Via Rail’s defined benefit plan is maturing, with about 70 per cent of liabilities tied to retirees or deferred members.
To adapt to this changing demographic trend in the current interest rate environment, the plan has changed its investment approach and doubled its allocations to cash, says François Quinty, director of investment management at Via Rail.
Understanding Via Rail’s pension structure
Via Rail has multiple pension plans. For legacy members, thare are two DB plans, a unionized plan that’s still open to some employees and a non-unionized plan that’s closed to new hires. For new members, there’s a DC plan for non-unionized employees and a hybrid for most unionized employees.
The multiple DB plan investments are managed through a master trust, so all assets are pooled together.
Currently, the plan’s asset breakdown is:
-Four per cent cash
-28 per cent Canadian long nominal bonds
-15 per cent Canadian real return bonds
-35 per cent public equities
-18 per cent alternatives
“Liquidity is a concern, so what we did this year is to increase the amount of cash that we have in the plan so that we’re able, if the market environment deteriorates meaningfully, to not be forced sellers of assets that have gone down in value but to instead tap that cash buffer, which by the policy is now at four per cent. So that buys us, right now, almost a full year of being able to wait for markets to recover before we sell assets at a loss,” says Quinty.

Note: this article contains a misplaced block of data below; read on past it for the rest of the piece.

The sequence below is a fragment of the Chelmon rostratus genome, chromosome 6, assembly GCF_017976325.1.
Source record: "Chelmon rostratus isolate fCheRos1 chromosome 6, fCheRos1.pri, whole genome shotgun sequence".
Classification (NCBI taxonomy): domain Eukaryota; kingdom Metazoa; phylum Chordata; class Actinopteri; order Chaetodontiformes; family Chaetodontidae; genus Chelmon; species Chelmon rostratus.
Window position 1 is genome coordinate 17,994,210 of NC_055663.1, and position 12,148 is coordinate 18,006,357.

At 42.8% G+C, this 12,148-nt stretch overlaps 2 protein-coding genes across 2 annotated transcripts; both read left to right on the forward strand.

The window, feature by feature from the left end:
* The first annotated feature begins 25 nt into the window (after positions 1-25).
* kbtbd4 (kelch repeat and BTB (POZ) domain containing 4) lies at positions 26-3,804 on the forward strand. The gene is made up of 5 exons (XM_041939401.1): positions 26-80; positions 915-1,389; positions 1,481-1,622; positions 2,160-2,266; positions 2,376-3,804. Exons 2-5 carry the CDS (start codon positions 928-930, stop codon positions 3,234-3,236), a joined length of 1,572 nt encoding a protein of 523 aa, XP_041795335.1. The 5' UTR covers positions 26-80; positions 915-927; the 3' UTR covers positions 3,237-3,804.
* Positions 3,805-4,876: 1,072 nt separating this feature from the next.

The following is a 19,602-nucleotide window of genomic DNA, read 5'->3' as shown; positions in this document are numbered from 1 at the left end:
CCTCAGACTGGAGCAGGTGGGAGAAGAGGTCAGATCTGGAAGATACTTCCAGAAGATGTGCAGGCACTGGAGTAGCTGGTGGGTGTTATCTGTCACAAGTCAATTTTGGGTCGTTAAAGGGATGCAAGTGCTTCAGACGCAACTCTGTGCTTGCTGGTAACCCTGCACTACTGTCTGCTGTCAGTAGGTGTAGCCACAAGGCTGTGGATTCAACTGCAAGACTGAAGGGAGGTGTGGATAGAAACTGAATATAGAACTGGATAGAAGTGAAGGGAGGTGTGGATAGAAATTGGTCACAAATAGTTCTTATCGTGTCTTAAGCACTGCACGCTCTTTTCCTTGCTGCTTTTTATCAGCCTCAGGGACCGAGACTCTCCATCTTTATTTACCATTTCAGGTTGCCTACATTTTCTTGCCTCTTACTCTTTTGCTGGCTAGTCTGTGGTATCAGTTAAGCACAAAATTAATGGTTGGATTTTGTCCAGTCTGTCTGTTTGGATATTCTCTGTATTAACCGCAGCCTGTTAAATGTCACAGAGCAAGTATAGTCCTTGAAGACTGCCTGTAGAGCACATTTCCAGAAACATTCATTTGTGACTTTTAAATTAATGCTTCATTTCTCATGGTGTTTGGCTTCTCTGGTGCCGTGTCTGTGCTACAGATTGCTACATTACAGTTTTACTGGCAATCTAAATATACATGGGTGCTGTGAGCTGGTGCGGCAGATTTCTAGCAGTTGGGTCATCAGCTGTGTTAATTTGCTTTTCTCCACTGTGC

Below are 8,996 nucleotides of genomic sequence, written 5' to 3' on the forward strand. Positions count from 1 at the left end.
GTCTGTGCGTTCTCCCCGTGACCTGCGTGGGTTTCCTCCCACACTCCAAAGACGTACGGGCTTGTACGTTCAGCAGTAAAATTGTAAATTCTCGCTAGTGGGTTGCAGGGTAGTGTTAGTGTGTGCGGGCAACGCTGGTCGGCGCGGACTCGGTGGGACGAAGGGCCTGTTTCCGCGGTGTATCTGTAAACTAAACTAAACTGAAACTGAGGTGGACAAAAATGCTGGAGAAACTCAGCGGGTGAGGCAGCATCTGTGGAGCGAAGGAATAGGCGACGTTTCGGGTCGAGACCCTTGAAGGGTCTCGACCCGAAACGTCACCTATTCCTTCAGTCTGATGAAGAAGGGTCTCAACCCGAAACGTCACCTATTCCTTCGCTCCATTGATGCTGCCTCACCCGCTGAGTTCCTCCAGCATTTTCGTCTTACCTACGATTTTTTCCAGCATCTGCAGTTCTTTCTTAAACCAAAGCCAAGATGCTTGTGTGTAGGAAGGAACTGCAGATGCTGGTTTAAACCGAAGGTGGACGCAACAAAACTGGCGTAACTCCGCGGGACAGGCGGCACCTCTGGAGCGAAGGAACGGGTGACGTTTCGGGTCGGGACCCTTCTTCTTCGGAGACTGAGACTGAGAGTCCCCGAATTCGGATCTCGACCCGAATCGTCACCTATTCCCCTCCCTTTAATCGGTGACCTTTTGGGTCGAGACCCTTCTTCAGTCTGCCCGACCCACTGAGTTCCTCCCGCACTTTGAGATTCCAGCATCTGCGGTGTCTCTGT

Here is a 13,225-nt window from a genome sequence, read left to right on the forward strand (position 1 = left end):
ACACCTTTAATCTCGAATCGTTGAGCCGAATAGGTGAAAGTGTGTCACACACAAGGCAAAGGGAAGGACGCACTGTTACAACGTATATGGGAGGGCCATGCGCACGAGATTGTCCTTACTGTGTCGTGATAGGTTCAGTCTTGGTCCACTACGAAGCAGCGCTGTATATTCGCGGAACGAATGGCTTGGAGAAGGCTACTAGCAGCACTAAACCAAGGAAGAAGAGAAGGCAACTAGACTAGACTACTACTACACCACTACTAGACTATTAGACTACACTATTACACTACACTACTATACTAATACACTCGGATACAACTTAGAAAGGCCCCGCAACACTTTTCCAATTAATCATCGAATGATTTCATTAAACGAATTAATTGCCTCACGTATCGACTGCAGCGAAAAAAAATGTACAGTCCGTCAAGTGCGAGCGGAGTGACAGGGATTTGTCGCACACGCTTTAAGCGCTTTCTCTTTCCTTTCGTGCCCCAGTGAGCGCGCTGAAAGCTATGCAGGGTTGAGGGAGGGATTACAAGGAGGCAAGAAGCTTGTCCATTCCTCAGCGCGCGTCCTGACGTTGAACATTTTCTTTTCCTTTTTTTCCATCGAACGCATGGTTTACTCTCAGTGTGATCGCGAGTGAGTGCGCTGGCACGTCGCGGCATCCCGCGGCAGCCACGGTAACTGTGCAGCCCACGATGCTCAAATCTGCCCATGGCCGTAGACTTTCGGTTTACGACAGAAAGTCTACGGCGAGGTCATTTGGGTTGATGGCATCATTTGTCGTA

Increasing allocations to cash
The plan changed its policy this year to allow for a four per cent allocation to cash, doubling its previous allocation. The reasons included the plan’s cash-flow negative status, concerns with long-duration fixed income and the fact it can now make returns from cash.
With an aging base of members, Via Rail’s closed DB plan is cash-flow negative. More specifically, the plan is about 4.5 per cent cash-flow negative this year, and the organization expects this drop to negative five or six per cent by 2020, says Quinty.
Another reason the plan increased its allocation to cash is the concern about losing money on long-duration fixed income in the current environment.
“We’ve actually increased cash to the detriment of long bonds this year, which was partly tied with increasing maturity profile, but also that concern that we may lose money on our long-duration fixed income.”
A final reason for increasing the allocation to cash is that it’ is now possible to earn return on cash, which was not the case for a very long time, says Quinty.
“We’re actually looking at new ways of trying to generate some performance, and we’re in the midst of funding some bank deposits within the pension plan, which would generate more than a traditional money market fund.”
Next steps as the plan continues to mature
Although many plans, including Via Rail, are in surplus, Quinty says he fears those days will soon be gone, with funding deficits potentially coming back at some point. So as the retirees continue to age and fewer active members contribute to the plan, he foresees there may be more changes to the plan’s investment approach in the future.